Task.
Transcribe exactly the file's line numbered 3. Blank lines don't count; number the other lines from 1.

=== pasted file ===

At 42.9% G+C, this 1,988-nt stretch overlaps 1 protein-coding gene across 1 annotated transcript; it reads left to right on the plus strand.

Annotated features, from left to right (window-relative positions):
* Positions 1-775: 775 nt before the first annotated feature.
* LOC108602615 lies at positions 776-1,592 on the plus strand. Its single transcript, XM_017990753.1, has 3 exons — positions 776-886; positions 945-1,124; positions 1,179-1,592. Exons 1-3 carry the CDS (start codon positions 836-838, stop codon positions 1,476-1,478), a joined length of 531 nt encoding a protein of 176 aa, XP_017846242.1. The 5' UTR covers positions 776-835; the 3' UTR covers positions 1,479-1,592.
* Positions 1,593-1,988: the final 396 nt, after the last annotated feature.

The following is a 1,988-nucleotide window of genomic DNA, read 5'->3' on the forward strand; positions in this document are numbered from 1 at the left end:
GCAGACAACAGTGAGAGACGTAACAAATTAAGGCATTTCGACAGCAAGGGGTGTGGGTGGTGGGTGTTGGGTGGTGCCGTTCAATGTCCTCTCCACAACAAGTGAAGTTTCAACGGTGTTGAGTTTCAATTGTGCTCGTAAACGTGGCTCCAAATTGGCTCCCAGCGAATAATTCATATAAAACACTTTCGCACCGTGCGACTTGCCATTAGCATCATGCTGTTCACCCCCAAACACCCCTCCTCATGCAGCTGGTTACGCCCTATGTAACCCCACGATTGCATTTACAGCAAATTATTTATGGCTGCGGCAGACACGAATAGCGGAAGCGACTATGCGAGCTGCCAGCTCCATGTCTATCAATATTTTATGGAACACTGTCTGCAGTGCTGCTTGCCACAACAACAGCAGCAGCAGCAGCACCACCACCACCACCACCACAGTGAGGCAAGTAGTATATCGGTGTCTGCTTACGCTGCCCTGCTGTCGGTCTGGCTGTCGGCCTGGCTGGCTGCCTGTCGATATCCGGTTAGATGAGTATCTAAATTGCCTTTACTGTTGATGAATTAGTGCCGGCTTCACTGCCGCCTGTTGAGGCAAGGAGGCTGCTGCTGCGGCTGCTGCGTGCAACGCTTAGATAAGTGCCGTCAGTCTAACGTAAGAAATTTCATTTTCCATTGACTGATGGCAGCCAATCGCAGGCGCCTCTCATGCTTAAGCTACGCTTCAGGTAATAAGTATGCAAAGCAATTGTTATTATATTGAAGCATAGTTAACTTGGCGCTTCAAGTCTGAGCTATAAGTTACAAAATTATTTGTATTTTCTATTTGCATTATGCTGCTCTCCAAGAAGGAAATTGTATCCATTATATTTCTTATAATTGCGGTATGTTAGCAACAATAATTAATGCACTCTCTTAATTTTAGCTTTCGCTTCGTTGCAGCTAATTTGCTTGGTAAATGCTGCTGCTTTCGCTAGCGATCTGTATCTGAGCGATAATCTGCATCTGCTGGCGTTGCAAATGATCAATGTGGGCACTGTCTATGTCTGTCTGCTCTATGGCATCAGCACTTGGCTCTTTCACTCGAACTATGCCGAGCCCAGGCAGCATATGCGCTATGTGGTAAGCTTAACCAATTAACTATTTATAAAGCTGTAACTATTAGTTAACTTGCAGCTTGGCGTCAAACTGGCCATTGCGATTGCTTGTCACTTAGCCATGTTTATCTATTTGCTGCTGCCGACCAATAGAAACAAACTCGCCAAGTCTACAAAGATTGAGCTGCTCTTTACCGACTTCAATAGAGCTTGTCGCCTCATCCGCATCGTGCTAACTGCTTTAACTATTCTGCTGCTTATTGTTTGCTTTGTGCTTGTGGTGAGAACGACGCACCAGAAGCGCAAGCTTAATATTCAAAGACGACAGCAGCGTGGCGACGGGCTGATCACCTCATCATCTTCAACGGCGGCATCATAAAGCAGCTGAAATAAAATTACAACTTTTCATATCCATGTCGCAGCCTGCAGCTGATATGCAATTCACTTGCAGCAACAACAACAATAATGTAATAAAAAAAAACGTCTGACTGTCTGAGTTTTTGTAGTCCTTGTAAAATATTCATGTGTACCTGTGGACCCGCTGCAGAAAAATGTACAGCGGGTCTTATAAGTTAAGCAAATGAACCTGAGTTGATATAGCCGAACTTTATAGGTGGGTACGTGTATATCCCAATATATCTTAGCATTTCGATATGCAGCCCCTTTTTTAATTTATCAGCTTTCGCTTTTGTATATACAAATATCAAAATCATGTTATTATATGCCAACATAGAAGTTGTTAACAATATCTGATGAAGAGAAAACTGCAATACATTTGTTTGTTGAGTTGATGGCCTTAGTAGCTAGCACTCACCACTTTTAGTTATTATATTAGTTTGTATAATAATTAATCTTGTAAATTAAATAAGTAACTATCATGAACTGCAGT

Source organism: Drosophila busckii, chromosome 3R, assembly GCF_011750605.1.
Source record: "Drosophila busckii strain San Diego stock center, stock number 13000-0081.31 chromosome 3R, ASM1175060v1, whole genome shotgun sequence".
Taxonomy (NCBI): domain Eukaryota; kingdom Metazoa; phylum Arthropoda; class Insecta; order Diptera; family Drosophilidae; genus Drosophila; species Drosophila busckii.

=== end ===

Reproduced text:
* Positions 1-775: 775 nt before the first annotated feature.